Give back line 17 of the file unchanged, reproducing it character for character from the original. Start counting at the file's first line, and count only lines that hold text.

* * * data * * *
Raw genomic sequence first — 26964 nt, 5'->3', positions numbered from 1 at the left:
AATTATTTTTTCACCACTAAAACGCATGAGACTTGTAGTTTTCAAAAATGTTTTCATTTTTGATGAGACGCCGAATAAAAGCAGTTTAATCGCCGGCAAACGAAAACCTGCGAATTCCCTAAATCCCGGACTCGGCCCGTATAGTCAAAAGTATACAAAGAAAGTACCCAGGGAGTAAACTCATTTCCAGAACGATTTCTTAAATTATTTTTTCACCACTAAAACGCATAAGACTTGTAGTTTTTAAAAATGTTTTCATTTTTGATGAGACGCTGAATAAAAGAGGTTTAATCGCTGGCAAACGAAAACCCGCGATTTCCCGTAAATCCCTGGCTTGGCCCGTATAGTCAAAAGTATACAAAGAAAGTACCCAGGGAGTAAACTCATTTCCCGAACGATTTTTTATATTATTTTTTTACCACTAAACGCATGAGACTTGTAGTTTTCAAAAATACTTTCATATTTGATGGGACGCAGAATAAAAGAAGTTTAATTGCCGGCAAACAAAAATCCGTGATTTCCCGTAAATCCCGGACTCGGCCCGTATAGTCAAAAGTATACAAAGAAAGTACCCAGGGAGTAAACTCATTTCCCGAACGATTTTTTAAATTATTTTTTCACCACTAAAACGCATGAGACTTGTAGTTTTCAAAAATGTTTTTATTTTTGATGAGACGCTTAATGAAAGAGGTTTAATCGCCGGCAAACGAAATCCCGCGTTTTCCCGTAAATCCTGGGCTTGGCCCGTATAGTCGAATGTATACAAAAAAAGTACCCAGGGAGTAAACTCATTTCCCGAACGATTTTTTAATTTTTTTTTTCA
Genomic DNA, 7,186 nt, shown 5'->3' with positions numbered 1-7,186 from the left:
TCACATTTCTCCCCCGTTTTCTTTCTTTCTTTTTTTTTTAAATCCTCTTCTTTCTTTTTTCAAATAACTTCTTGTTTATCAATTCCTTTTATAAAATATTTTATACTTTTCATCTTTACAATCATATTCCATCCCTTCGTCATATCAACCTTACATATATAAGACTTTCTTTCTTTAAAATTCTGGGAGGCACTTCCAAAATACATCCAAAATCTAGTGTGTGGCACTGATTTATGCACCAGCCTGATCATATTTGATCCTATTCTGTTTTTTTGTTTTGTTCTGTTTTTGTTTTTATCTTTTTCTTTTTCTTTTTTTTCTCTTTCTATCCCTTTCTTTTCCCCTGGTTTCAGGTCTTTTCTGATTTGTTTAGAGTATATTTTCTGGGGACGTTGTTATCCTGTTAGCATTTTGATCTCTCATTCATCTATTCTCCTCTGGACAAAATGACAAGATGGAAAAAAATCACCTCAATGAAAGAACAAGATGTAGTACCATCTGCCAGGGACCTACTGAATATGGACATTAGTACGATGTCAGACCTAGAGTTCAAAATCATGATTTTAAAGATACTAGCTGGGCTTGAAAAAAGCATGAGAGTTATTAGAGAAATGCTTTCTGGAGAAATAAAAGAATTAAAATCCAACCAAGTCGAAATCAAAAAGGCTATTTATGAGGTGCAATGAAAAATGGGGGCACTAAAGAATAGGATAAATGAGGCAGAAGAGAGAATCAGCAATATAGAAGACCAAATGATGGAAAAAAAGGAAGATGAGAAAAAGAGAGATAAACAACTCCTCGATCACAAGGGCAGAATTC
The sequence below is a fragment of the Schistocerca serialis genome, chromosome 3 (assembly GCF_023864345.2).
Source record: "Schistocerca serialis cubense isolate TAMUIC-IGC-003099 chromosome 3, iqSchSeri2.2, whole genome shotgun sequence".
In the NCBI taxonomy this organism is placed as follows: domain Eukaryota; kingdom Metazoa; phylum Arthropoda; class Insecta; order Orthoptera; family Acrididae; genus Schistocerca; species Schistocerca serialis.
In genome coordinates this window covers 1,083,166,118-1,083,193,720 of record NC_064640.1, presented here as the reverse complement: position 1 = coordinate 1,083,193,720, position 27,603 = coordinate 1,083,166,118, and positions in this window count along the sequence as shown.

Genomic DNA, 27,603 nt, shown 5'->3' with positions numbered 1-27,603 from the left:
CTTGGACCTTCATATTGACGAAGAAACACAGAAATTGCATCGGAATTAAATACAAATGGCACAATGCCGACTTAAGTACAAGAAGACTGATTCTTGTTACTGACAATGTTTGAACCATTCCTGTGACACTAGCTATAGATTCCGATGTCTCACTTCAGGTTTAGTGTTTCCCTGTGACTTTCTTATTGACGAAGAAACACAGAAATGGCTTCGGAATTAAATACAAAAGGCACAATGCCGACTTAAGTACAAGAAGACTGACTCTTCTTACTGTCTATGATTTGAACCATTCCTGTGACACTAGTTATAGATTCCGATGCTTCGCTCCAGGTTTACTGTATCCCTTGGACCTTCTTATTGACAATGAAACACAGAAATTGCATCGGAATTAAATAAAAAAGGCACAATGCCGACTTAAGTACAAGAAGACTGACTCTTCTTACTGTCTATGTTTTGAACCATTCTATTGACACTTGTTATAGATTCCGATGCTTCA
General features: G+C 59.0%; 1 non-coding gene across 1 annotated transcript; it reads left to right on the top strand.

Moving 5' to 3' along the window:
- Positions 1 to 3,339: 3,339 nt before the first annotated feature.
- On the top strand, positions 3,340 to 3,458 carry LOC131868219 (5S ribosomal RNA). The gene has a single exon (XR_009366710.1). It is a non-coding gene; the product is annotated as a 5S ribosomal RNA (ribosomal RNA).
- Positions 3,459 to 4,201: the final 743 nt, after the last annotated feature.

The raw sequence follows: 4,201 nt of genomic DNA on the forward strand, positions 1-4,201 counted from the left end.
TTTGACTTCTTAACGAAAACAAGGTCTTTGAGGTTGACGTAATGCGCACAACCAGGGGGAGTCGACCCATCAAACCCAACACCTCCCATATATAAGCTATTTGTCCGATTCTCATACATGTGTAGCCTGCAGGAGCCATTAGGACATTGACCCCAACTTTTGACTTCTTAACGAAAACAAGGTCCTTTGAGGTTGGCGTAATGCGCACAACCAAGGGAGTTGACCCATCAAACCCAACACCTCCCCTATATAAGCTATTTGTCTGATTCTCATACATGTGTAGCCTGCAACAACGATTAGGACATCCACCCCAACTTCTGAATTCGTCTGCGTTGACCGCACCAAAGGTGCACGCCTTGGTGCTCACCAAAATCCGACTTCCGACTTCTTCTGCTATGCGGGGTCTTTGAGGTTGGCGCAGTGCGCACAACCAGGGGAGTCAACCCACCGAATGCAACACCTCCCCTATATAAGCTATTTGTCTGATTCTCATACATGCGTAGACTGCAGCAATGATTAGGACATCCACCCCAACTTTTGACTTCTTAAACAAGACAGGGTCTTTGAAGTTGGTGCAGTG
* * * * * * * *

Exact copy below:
TTTGACTTCTTAACGAAAACAAGGTCTTTGAGGTTGACGTAATGCGCACAACCAGGGGGAGTCGACCCATCAAACCCAACACCTCCCATATATAAGCTATTTGTCCGATTCTCATACATGTGTAGCCTGCAGGAGCCATTAGGACATTGACCCCAACTTTTGACTTCTTAACGAAAACAAGGTCCTTTGAGGTTGGCGTAATGCGCACAACCAAGGGAGTTGACCCATCAAACCCAACACCTCCCCTATATAAGCTATTTGTCTGATTCTCATACATGTGTAGCCTGCAACAACGATTAGGACATCCACCCCAACTTCTGAATTCGTCTGCGTTGACCGCACCAAAGGTGCACGCCTTGGTGCTCACCAAAATCCGACTTCCGACTTCTTCTGCTATGCGGGGTCTTTGAGGTTGGCGCAGTGCGCACAACCAGGGGAGTCAACCCACCGAATGCAACACCTCCCCTATATAAGCTATTTGTCTGATTCTCATACATGCGTAGACTGCAGCAATGATTAGGACATCCACCCCAACTTTTGACTTCTTAAACAAGACAGGGTCTTTGAAGTTGGTGCAGTG